THE Federal Government said it had partnered with some select pharmaceutical firms to improve local manufacturing of drugs in Nigeria.
The Minister of Health and the Coordinating Minister for Social Welfare, Mohammed Ali Pate stated this on October 11, 2023, while featuring on Channels Television’s morning magazine programme, “Sunrise Daily.”
Despite not disclosing the pharmaceutical firms involved, the Minister said drugs manufactured under this partnership would have a branded National Health Insurance Authority (NHIA) logo to guarantee quality and affordability.
“We have entered into medical partnerships with some pharmaceutical companies to explore options in some key medicines branded with the NHIS logo to guarantee qualities and cost reduction,” he said.
He stressed that the initiative would lower costs for those covered in health insurance for some high-cost medications.
“This would help to lower out-of-pocket expenditures and pharmaceuticals, which pushes most people into poverty,” Pate said.
He explained that the NHIA Director-General and his counterpart in the Nigeria Agency for Food and Drug Administration and Control (NAFDAC) were working with the firms to improve affordability and quality.
Pate also decried 70 per cent of the importation of medications into the country, which he said created proper monitoring risks for such drugs. “Nigeria doesn’t have full control over such medications and imported,” he said.
He said the Federal Government was working with states to ensure they domesticate health insurance in their respective states and enrol more Nigerians into the insurance pool for universal coverage.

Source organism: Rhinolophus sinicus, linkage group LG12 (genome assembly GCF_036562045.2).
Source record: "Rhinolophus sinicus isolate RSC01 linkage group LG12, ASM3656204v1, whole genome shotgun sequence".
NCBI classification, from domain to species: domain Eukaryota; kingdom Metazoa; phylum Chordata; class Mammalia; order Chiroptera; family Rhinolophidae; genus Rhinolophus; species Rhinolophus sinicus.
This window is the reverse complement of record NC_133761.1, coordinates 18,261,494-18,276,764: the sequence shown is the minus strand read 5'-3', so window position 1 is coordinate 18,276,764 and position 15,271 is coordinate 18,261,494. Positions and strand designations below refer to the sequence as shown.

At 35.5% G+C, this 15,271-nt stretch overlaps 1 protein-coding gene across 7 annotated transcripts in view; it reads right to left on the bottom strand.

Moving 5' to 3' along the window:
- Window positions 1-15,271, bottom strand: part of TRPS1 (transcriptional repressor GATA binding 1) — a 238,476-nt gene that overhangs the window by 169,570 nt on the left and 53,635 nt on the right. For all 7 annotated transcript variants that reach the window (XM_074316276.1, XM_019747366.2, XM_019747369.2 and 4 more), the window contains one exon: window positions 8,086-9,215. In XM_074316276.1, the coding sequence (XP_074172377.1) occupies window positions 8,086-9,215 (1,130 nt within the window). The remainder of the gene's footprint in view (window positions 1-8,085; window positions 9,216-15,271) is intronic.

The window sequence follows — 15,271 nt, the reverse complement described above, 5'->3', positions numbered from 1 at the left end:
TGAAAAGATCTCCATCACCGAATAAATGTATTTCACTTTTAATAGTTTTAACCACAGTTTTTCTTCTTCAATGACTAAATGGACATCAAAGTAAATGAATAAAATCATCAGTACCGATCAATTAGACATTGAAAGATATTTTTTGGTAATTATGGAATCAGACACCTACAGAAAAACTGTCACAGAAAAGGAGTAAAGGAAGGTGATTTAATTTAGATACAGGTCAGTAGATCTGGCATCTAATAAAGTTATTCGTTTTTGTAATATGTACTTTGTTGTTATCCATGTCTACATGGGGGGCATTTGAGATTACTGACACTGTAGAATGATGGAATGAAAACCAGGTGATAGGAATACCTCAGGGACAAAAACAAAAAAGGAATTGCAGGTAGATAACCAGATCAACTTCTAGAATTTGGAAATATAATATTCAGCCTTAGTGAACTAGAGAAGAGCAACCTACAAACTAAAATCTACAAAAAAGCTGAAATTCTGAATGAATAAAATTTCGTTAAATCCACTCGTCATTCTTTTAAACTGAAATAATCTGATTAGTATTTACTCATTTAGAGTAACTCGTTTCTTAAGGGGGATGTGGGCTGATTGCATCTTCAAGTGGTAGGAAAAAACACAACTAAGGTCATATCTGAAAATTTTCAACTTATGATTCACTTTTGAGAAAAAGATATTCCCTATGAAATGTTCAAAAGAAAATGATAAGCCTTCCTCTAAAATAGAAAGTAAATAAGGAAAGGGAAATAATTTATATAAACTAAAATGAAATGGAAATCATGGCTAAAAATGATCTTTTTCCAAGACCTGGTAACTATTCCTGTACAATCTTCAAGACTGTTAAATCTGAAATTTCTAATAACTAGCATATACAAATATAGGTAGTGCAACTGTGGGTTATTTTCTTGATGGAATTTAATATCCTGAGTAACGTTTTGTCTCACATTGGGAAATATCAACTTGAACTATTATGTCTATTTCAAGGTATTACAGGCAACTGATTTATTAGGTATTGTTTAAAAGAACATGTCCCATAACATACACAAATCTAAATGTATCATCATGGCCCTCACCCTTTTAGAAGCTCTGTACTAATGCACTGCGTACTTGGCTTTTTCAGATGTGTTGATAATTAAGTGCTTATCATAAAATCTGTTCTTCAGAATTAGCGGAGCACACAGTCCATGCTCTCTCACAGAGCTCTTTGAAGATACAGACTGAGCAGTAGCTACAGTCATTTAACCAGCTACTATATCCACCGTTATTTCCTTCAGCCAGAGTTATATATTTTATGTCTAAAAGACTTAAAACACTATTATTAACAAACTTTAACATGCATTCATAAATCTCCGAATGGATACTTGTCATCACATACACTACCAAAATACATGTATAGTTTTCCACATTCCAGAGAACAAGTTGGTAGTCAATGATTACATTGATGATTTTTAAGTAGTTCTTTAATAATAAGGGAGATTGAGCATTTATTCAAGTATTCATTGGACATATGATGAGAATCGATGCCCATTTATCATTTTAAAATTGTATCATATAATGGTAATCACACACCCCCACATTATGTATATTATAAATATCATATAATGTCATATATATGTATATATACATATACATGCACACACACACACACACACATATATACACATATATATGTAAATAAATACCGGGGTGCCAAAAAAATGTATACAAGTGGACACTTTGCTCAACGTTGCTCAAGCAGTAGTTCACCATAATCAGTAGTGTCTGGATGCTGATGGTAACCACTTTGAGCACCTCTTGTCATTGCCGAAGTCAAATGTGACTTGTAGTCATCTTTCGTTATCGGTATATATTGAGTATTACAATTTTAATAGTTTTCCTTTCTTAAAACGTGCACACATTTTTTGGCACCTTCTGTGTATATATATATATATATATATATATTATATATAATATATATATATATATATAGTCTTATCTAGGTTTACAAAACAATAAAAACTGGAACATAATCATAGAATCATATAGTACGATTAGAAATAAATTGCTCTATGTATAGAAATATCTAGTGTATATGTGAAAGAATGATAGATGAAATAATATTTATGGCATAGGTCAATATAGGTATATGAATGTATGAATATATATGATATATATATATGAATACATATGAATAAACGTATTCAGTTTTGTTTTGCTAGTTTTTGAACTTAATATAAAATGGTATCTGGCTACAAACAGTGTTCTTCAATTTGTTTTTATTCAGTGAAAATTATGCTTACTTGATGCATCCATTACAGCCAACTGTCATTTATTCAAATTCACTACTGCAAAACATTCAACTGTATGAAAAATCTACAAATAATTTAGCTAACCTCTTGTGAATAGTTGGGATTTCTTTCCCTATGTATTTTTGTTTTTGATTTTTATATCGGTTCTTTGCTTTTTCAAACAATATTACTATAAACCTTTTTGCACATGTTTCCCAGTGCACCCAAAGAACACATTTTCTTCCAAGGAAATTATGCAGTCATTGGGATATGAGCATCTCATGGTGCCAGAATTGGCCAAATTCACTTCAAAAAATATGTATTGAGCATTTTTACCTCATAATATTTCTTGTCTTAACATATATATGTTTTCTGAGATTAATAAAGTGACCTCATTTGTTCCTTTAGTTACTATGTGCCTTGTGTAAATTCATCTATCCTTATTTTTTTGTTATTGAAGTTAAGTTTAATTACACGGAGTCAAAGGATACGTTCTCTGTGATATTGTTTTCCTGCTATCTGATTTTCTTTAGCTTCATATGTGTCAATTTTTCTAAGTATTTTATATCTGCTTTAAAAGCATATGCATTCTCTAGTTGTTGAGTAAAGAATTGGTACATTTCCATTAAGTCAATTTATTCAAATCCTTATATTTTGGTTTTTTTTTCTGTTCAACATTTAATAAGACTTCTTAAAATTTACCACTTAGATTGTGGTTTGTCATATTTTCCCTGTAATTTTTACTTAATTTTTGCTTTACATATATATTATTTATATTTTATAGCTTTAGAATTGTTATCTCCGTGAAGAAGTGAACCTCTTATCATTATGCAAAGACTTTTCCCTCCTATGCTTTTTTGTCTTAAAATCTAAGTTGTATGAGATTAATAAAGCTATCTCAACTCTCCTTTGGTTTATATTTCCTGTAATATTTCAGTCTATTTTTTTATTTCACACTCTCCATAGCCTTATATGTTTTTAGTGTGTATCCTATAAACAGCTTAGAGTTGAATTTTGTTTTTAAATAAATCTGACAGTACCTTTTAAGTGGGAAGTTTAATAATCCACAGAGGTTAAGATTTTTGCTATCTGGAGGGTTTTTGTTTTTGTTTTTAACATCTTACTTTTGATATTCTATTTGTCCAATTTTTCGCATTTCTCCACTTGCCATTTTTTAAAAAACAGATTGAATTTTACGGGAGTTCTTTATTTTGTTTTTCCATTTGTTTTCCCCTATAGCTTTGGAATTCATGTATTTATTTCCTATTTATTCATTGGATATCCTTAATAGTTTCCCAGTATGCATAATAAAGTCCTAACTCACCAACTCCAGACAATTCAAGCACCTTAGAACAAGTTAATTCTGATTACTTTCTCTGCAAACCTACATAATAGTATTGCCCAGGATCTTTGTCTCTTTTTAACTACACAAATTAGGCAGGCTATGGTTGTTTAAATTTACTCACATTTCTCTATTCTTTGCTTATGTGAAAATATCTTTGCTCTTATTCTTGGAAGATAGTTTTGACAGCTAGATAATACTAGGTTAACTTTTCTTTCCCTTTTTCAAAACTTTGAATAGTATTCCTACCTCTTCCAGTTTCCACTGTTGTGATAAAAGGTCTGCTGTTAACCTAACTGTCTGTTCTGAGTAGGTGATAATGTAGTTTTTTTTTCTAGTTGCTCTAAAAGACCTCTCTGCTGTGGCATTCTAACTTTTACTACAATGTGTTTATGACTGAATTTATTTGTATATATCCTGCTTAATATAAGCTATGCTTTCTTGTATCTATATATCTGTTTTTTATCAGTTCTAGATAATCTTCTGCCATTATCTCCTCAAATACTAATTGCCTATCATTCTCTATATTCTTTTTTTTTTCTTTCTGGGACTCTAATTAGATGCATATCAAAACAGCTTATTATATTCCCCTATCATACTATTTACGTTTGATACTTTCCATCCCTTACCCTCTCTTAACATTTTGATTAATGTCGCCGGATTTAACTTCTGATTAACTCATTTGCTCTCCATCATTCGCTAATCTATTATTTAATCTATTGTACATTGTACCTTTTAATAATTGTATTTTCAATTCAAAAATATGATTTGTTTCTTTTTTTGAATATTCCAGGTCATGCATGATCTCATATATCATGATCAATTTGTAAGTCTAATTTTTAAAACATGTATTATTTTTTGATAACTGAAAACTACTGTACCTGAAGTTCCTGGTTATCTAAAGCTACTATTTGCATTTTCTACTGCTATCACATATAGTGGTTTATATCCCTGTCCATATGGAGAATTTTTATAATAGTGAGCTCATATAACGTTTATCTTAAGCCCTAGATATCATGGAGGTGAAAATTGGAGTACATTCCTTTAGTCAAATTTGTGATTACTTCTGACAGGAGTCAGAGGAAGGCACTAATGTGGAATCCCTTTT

Nigerians, many of whom are not captured in the NHIA and paying out-of-pocket, are being hard hit by Nigeria’s current exchange rate problems.
The rising cost of drugs has been largely attributed to cost-push inflation since Nigeria largely imports most of its medicines, which are not exempted from exchange rate volatility.
In August, The ICIR reported how GlaxoSmithKline(GSK), notable for prescribable medicine like Augmentin and Amoxil, disclosed its strategic intent to stop the commercialisation of its prescription medicine and vaccines in Nigeria and transition to a third-party distribution model for its pharmaceutical products, citing foreign exchange concerns.
Pate said Nigeria would be addressing rising medicine costs by tapping into global vaccine production supported by the Global Alliance for Vaccine Initiatives (GAVI) to intensify local production of medicines and improve universal health coverage.
Harrison Edeh is a journalist with the International Centre for Investigative Reporting, always determined to drive advocacy for good governance through holding public officials and businesses accountable.